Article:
const logger: Logger = new Logger({ displayInstanceName: true });
// Would print out the host name of your machine
 
const logger: Logger = new Logger({ displayInstanceName: true, instanceName: "ABC" });
// Would print out ABC as the name of this instance
 
name

default: undefined

Each logger has an optional name, that is hidden by default. You can change this behavior by setting displayLoggerName to true. This setting is particularly interesting when working in a monorepo, giving you the possibility to provide each module/package with its own logger and being able to distinguish logs coming from different parts of your application.

new Logger({ name: "myLogger" });

Additional Setting:

setCallerAsLoggerName: false

When setting to true tslog will use caller name as the default name of the logger.

new Logger({ setCallerAsLoggerName: true });
minLevel

default: "silly"

Minimum log level to be captured by this logger. Possible values are: silly, trace, debug, info, warn, error, fatal

requestId

default: undefined

‚Ěó Keep track of all subsequent calls and promises originated from a single request (e.g. HTTP).

In a real world application a call to an API would lead to many logs produced across the entire application. When debugging it can get quite handy to be able to group all logs based by a unique identifier requestId.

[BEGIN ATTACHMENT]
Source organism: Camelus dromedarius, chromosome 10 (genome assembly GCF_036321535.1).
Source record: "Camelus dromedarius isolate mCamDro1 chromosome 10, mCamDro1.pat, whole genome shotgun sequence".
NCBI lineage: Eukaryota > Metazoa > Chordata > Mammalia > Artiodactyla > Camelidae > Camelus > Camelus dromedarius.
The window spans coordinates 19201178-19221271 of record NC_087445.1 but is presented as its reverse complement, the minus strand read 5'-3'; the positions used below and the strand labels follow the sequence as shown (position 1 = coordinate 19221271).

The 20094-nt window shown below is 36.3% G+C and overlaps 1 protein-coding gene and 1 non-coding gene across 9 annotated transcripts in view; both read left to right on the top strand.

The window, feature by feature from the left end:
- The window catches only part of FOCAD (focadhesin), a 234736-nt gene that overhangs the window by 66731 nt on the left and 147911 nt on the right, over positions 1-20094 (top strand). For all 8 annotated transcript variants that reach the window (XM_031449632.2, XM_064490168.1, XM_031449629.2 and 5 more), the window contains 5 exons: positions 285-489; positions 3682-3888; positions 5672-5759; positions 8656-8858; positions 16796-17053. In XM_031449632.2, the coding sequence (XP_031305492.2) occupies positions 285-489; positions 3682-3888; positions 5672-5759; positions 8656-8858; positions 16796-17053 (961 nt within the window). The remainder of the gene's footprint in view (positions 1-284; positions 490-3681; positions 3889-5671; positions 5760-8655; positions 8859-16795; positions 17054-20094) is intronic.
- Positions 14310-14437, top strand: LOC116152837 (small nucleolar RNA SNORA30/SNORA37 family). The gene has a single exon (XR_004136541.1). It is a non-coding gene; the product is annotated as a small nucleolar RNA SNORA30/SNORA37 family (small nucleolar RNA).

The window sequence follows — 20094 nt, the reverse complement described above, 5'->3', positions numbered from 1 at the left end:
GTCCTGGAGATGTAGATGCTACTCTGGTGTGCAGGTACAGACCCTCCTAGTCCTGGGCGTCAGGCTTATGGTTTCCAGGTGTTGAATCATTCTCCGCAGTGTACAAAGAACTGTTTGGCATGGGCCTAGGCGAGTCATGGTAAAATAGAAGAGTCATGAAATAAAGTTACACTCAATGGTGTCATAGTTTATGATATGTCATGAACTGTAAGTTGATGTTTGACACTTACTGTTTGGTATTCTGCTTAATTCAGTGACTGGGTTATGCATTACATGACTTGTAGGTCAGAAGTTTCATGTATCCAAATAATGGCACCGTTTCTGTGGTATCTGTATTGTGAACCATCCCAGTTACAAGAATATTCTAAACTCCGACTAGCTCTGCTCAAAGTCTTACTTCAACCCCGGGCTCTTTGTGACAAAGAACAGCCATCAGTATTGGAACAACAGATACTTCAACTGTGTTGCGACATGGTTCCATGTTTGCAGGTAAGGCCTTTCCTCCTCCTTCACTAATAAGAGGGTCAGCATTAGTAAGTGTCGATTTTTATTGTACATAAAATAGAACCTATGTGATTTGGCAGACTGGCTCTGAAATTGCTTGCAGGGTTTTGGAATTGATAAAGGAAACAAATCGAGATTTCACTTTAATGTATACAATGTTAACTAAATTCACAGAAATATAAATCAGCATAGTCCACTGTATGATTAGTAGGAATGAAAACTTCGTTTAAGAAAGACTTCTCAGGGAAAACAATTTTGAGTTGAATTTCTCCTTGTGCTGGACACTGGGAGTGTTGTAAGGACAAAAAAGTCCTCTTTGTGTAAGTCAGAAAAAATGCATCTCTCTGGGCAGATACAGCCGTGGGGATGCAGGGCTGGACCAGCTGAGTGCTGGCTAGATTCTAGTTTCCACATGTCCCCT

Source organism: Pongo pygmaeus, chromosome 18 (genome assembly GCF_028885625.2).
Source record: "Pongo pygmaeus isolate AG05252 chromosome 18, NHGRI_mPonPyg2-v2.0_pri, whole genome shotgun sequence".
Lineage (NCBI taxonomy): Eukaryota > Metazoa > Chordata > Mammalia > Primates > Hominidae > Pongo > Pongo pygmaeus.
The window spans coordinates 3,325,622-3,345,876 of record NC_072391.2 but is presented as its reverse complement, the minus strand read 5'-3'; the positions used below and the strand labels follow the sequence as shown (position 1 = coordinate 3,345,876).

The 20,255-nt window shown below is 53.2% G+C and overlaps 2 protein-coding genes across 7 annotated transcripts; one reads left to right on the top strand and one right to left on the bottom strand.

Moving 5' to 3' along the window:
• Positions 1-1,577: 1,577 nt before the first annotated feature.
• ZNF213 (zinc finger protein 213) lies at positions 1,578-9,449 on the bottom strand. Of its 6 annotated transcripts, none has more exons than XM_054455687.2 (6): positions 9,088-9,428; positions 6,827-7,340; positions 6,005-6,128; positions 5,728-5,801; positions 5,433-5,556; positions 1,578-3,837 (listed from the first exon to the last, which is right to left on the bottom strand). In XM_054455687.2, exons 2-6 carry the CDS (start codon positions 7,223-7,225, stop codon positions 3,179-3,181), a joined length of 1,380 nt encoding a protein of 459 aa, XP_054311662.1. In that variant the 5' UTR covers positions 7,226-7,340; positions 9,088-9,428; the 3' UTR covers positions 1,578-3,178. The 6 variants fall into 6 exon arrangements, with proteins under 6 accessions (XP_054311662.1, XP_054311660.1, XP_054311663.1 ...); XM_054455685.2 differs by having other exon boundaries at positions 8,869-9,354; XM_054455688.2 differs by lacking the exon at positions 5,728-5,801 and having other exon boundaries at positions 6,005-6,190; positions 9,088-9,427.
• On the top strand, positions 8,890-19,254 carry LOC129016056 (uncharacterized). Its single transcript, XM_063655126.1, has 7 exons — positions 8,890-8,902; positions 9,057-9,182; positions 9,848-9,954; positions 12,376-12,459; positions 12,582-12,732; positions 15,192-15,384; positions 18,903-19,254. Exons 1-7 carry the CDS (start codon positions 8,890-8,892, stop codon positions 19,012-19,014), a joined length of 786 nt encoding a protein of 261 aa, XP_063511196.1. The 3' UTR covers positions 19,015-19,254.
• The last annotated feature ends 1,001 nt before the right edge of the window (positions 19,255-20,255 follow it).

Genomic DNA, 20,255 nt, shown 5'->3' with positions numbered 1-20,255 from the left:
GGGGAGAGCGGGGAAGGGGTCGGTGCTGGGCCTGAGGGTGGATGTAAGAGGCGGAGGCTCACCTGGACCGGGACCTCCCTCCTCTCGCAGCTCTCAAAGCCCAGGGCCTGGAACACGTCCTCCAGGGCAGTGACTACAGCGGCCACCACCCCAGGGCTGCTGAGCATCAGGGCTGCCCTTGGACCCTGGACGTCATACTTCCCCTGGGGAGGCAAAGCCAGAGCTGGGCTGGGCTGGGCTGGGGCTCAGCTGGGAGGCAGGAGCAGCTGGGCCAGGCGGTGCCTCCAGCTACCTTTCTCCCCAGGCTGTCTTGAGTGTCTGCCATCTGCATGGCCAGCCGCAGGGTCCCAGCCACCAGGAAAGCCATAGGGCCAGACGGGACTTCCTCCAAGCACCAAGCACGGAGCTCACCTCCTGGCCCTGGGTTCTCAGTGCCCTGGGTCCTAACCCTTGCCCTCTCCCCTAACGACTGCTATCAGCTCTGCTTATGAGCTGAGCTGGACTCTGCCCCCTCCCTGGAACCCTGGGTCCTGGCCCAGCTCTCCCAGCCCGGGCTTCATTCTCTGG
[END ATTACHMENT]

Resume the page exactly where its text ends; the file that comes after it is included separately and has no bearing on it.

A requestId can either be a string or a function.
A string is suitable when you create a child logger for each request, while a function is helpful, when you need to reuse the same logger and need to obtain a requistId dynamically.

With Node.js 13.10, we got a new feature called AsyncLocalStorage.
It has also been backported to Node.js v12.17.0 and of course it works with Node.js >= 14.
However it is still marked as experimental.
Here is a blog post by Andrey Pechkurov describing AsyncLocalStorage and performing a small performance comparison.

Hint: If you prefer to use a more proven (yet slower) approach, you may want to check out cls-hooked.

Even though tslog is generic enough and works with any of these solutions our example is based on AsyncLocalStorage.
tslog also works with any API framework (like Express, Koa, Hapi and so on), but we are going to use Koa in this example.
Based on this example it should be rather easy to create an Express or another middleware.

Some provides (e.g. Heroku) already set a X-Request-ID header, which we are going to use or fallback to a short ID generated by nanoid.

In this example every subsequent logger is a child logger of the main logger and thus inherits all of its settings making requestId available throughout the entire application without any further ado.